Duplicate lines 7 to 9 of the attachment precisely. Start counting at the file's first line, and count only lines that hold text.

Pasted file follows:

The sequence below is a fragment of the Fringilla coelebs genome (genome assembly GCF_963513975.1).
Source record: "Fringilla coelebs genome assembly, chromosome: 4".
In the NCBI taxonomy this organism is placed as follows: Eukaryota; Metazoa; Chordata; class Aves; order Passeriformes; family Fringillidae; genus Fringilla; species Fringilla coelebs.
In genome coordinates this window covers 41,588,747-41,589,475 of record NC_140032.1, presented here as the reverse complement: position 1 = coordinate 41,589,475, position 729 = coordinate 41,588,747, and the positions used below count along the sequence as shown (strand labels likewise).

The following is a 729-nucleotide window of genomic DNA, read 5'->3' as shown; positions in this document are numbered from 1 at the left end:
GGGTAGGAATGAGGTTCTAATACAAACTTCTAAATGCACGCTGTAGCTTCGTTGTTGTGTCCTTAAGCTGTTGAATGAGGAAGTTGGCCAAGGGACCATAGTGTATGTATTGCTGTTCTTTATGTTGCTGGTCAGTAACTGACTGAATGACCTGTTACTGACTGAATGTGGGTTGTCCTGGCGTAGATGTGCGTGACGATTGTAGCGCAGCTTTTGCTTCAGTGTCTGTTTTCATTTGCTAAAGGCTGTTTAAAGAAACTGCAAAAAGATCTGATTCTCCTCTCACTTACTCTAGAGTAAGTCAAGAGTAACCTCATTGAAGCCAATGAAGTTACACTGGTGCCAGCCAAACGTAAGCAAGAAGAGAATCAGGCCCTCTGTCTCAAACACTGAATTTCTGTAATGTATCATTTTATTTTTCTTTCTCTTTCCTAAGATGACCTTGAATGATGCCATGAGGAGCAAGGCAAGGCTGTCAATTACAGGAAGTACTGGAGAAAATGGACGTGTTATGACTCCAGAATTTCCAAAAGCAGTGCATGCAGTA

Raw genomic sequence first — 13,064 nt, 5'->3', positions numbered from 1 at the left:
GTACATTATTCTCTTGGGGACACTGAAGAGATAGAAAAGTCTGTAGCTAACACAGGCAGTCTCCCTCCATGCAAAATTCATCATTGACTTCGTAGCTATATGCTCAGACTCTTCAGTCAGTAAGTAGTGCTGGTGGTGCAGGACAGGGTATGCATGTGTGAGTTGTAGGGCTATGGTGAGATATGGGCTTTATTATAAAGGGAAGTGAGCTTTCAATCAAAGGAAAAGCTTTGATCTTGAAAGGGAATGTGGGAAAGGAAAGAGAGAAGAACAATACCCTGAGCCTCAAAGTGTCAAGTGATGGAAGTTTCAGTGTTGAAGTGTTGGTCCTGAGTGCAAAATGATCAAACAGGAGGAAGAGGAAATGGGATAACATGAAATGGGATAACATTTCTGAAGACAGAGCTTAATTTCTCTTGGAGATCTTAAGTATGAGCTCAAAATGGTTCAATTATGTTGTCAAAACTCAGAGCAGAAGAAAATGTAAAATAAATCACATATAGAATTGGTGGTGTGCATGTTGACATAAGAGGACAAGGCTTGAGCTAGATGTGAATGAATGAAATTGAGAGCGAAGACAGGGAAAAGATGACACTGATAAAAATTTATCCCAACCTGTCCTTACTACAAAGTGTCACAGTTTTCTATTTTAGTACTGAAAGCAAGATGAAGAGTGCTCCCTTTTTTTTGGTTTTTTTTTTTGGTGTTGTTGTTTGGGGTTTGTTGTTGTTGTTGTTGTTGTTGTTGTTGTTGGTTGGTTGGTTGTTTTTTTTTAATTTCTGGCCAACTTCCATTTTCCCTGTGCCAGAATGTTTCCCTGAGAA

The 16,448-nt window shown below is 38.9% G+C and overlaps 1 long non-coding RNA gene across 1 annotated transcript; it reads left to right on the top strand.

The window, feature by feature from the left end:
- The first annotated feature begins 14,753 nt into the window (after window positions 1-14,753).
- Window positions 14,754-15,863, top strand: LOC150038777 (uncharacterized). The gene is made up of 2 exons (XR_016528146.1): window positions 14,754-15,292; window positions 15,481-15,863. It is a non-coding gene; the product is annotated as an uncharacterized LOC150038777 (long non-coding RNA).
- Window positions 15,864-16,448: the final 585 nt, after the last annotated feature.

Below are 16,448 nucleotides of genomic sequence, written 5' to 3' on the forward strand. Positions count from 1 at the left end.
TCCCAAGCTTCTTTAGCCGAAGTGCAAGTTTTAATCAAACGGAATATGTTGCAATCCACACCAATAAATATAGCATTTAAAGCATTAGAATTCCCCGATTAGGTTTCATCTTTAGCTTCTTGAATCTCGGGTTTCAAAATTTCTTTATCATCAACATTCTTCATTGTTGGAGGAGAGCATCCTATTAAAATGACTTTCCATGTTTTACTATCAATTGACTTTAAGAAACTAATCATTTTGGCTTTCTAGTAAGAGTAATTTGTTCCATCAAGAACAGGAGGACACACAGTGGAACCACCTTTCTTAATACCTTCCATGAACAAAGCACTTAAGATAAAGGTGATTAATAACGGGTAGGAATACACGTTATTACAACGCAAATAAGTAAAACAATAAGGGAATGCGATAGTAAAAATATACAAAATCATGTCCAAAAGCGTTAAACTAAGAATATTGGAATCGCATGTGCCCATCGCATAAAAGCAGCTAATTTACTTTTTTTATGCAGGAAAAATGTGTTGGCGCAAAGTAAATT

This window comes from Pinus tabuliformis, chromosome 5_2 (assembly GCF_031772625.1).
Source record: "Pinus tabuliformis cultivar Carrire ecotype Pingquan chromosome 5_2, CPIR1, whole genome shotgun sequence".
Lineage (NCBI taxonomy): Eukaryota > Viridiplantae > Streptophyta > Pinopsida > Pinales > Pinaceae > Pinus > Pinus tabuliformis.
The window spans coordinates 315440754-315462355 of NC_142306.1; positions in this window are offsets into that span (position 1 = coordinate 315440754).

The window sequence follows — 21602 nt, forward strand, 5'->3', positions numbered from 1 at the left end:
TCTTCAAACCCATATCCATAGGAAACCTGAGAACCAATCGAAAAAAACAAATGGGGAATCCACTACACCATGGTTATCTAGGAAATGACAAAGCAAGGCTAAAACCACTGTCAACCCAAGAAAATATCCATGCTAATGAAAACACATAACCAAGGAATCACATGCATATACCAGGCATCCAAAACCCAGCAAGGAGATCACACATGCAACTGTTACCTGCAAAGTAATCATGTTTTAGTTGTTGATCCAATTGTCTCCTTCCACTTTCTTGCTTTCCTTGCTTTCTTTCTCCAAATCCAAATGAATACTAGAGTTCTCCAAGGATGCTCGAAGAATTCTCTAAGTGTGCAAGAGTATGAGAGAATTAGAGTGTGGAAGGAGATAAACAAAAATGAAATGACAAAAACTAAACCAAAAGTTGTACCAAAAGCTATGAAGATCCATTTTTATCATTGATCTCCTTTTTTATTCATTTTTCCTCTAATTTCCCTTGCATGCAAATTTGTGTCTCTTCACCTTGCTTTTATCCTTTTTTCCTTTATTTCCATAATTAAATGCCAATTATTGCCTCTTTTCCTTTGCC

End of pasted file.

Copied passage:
Raw genomic sequence first — 13,064 nt, 5'->3', positions numbered from 1 at the left:
GTACATTATTCTCTTGGGGACACTGAAGAGATAGAAAAGTCTGTAGCTAACACAGGCAGTCTCCCTCCATGCAAAATTCATCATTGACTTCGTAGCTATATGCTCAGACTCTTCAGTCAGTAAGTAGTGCTGGTGGTGCAGGACAGGGTATGCATGTGTGAGTTGTAGGGCTATGGTGAGATATGGGCTTTATTATAAAGGGAAGTGAGCTTTCAATCAAAGGAAAAGCTTTGATCTTGAAAGGGAATGTGGGAAAGGAAAGAGAGAAGAACAATACCCTGAGCCTCAAAGTGTCAAGTGATGGAAGTTTCAGTGTTGAAGTGTTGGTCCTGAGTGCAAAATGATCAAACAGGAGGAAGAGGAAATGGGATAACATGAAATGGGATAACATTTCTGAAGACAGAGCTTAATTTCTCTTGGAGATCTTAAGTATGAGCTCAAAATGGTTCAATTATGTTGTCAAAACTCAGAGCAGAAGAAAATGTAAAATAAATCACATATAGAATTGGTGGTGTGCATGTTGACATAAGAGGACAAGGCTTGAGCTAGATGTGAATGAATGAAATTGAGAGCGAAGACAGGGAAAAGATGACACTGATAAAAATTTATCCCAACCTGTCCTTACTACAAAGTGTCACAGTTTTCTATTTTAGTACTGAAAGCAAGATGAAGAGTGCTCCCTTTTTTTTGGTTTTTTTTTTTGGTGTTGTTGTTTGGGGTTTGTTGTTGTTGTTGTTGTTGTTGTTGTTGTTGGTTGGTTGGTTGTTTTTTTTTAATTTCTGGCCAACTTCCATTTTCCCTGTGCCAGAATGTTTCCCTGAGAA

The 16,448-nt window shown below is 38.9% G+C and overlaps 1 long non-coding RNA gene across 1 annotated transcript; it reads left to right on the top strand.